There is no doubt that the Grenache grape variety is capable of producing top echelon wine. Chateau Rayas Chateauneuf-du-Pape is a prime example and I would also add to that the Sucette Grenache from Vine Vale of southern Barossa Valley, Australia. There are far more so-so Grenache based grapes being grown & produced and like with all categories of wines, it really is about sifting through the onslaught of possibilities and finding the gems. Here are four very interesting renditions. I believe each will give tasters a perspective on what this venerable grape variety can be.
2015 Cirillo Grenache “The Vincent”–One of very top Grenache specialists from Australia. What separates this wine from many of its peers is its wonderful savoriness. The Vincent is a thank you to my father who has passed eight generations of Italian winemaking & grape growing knowledge down to the ninth. This Grenache is produced from two 100+ year old vineyards, which are predominately sand, from the renowned Barossa Valley of Australia”. This wine deftly combines The inherent fruitiness of this unique Grenache with the innate vinosity of these old vines & transparency & core of minerality highlighted by the predominately sandy soils the vines grow in.
2016 Tres Ojos “Old Vines”–A very delicious, charming old vine Grenache based “country” styled red wine from Calatayud in northern Spain. The warm climate and loose, rocky soils work together to make this a perennial Great Value.
2015 Gramenon Vinsobres “La Papesse”–Gramenon is truly one of the champions of uber-sustainable vineyard work, bordering fanatical and are renown internationally reverently for their beliefs AND their resulting wines. The La Papesse bottling is produced from 100% 60+ year old Grenache vines grown in a small enclave in northern part of the southern Rhone valley named Vinsobres. Typically for me, this is the star bottling as it deftly displays a very provocative transparency and profound vinosity and savoriness.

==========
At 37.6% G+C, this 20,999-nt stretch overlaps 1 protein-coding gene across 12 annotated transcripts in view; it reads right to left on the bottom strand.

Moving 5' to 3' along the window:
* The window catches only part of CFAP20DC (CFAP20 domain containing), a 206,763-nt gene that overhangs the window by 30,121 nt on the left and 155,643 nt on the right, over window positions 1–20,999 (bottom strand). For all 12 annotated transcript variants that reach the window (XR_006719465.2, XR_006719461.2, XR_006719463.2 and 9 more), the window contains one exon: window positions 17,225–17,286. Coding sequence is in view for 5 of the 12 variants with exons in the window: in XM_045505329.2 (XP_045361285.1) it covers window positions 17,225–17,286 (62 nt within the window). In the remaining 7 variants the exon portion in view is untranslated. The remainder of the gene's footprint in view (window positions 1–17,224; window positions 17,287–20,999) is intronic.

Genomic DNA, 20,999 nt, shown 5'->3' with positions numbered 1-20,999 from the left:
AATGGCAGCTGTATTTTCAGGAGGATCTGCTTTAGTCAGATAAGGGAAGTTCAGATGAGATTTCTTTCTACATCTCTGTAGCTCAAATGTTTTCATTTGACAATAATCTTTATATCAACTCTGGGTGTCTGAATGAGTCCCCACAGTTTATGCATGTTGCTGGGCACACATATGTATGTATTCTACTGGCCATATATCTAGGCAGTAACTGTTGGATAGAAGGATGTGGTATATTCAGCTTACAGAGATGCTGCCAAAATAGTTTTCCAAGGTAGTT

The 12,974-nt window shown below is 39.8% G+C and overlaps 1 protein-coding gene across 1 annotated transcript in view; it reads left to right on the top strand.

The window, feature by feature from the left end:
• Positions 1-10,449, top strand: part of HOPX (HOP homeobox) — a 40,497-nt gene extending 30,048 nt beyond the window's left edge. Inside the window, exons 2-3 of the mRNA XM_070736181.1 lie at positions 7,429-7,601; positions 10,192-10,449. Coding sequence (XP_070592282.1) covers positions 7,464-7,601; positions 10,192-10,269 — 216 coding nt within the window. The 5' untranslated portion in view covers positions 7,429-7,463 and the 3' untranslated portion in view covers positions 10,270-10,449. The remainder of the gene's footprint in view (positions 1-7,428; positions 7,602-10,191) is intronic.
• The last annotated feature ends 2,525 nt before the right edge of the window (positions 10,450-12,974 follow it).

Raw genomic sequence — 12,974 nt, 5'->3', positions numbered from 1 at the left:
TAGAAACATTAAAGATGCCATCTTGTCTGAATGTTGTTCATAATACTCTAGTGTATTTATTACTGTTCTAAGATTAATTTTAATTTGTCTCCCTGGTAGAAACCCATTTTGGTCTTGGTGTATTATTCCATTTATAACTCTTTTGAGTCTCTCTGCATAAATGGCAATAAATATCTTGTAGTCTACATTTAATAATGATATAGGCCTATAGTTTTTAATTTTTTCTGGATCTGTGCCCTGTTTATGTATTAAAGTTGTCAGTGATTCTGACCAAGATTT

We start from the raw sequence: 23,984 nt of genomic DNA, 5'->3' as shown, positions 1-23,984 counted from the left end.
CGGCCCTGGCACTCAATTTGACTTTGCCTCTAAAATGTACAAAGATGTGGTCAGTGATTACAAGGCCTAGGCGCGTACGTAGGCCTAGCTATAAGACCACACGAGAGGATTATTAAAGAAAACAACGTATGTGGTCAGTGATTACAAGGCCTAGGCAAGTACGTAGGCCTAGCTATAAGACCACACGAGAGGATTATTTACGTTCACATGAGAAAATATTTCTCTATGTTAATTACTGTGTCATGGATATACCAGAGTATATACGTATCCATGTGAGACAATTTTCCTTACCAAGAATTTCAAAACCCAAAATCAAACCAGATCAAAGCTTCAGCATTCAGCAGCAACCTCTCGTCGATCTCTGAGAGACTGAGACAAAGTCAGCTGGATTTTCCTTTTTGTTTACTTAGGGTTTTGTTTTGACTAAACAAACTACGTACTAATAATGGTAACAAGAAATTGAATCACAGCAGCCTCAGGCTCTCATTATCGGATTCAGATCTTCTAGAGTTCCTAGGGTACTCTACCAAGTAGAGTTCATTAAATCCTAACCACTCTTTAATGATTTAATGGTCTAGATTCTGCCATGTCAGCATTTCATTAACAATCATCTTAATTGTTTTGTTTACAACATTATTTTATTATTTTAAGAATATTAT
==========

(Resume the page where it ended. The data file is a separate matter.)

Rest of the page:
2017 Giovanni Montisci Cannonau de Sardegna “Barossu”–Is Cannonau in fact Grenache? To some yes, even in Sardegna they say it is the same, but I, on the other hand, would say they are related. In any case, this producer, his vineyards and his wines were one of the real standout visits during a long, pretty comprehensive wine trip to the islands of Corsica and Sardegna late last Fall. I wouldn’t say they are Grand Cru in their intent. His wines have a deliberate-ness, a core of old vine-ness, savoriness and soul that stirs one’s gut and moves you. Grown high up the hills of Mamoiada, this real garage-ist is one to definitely keep an eye on. I place it along with the most unique, memorable, artisanal wines of our 40 plus year journey. We have been waiting along time for its arrival and here is your chance to try it.
There you have it, four really interesting renditions of what Grenache can be.